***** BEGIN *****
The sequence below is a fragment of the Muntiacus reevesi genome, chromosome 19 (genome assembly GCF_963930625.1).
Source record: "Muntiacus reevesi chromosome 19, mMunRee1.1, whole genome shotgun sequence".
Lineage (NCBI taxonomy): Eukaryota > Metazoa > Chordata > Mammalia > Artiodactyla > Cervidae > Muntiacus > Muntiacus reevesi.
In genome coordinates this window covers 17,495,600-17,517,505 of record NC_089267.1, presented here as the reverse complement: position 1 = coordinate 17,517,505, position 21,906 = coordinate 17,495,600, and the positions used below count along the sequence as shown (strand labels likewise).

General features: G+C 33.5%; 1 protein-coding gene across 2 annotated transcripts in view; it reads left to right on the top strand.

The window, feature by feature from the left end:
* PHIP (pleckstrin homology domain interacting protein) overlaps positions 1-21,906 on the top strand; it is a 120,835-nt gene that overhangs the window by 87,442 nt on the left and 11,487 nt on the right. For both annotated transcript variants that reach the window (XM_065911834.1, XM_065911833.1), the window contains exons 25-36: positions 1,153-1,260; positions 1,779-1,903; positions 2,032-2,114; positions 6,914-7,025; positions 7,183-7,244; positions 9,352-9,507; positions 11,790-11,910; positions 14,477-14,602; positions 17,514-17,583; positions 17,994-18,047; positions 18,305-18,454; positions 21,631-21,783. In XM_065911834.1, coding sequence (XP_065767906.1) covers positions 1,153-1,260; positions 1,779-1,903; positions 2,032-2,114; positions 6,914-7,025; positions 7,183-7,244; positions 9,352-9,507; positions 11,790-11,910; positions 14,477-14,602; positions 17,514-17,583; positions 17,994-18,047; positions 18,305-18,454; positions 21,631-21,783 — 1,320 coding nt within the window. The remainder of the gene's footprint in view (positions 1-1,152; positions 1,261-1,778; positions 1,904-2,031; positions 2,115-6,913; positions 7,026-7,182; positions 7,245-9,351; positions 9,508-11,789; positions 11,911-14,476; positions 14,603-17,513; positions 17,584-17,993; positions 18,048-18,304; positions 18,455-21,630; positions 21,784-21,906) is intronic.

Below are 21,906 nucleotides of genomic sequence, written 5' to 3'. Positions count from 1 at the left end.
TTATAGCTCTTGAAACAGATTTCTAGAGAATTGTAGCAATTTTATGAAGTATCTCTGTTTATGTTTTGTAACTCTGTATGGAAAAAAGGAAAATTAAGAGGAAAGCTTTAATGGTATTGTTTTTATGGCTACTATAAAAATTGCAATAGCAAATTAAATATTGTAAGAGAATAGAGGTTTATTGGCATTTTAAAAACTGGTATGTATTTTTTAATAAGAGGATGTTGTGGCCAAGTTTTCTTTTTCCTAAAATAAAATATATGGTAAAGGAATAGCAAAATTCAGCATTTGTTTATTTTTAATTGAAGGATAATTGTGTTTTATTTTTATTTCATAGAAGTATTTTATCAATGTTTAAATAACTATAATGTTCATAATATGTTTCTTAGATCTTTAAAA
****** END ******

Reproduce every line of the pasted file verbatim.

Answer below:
The sequence below is a fragment of the Muntiacus reevesi genome, chromosome 19 (genome assembly GCF_963930625.1).
Source record: "Muntiacus reevesi chromosome 19, mMunRee1.1, whole genome shotgun sequence".
Lineage (NCBI taxonomy): Eukaryota > Metazoa > Chordata > Mammalia > Artiodactyla > Cervidae > Muntiacus > Muntiacus reevesi.
In genome coordinates this window covers 17,495,600-17,517,505 of record NC_089267.1, presented here as the reverse complement: position 1 = coordinate 17,517,505, position 21,906 = coordinate 17,495,600, and the positions used below count along the sequence as shown (strand labels likewise).

General features: G+C 33.5%; 1 protein-coding gene across 2 annotated transcripts in view; it reads left to right on the top strand.

The window, feature by feature from the left end:
* PHIP (pleckstrin homology domain interacting protein) overlaps positions 1-21,906 on the top strand; it is a 120,835-nt gene that overhangs the window by 87,442 nt on the left and 11,487 nt on the right. For both annotated transcript variants that reach the window (XM_065911834.1, XM_065911833.1), the window contains exons 25-36: positions 1,153-1,260; positions 1,779-1,903; positions 2,032-2,114; positions 6,914-7,025; positions 7,183-7,244; positions 9,352-9,507; positions 11,790-11,910; positions 14,477-14,602; positions 17,514-17,583; positions 17,994-18,047; positions 18,305-18,454; positions 21,631-21,783. In XM_065911834.1, coding sequence (XP_065767906.1) covers positions 1,153-1,260; positions 1,779-1,903; positions 2,032-2,114; positions 6,914-7,025; positions 7,183-7,244; positions 9,352-9,507; positions 11,790-11,910; positions 14,477-14,602; positions 17,514-17,583; positions 17,994-18,047; positions 18,305-18,454; positions 21,631-21,783 — 1,320 coding nt within the window. The remainder of the gene's footprint in view (positions 1-1,152; positions 1,261-1,778; positions 1,904-2,031; positions 2,115-6,913; positions 7,026-7,182; positions 7,245-9,351; positions 9,508-11,789; positions 11,911-14,476; positions 14,603-17,513; positions 17,584-17,993; positions 18,048-18,304; positions 18,455-21,630; positions 21,784-21,906) is intronic.

Below are 21,906 nucleotides of genomic sequence, written 5' to 3'. Positions count from 1 at the left end.
TTATAGCTCTTGAAACAGATTTCTAGAGAATTGTAGCAATTTTATGAAGTATCTCTGTTTATGTTTTGTAACTCTGTATGGAAAAAAGGAAAATTAAGAGGAAAGCTTTAATGGTATTGTTTTTATGGCTACTATAAAAATTGCAATAGCAAATTAAATATTGTAAGAGAATAGAGGTTTATTGGCATTTTAAAAACTGGTATGTATTTTTTAATAAGAGGATGTTGTGGCCAAGTTTTCTTTTTCCTAAAATAAAATATATGGTAAAGGAATAGCAAAATTCAGCATTTGTTTATTTTTAATTGAAGGATAATTGTGTTTTATTTTTATTTCATAGAAGTATTTTATCAATGTTTAAATAACTATAATGTTCATAATATGTTTCTTAGATCTTTAAAA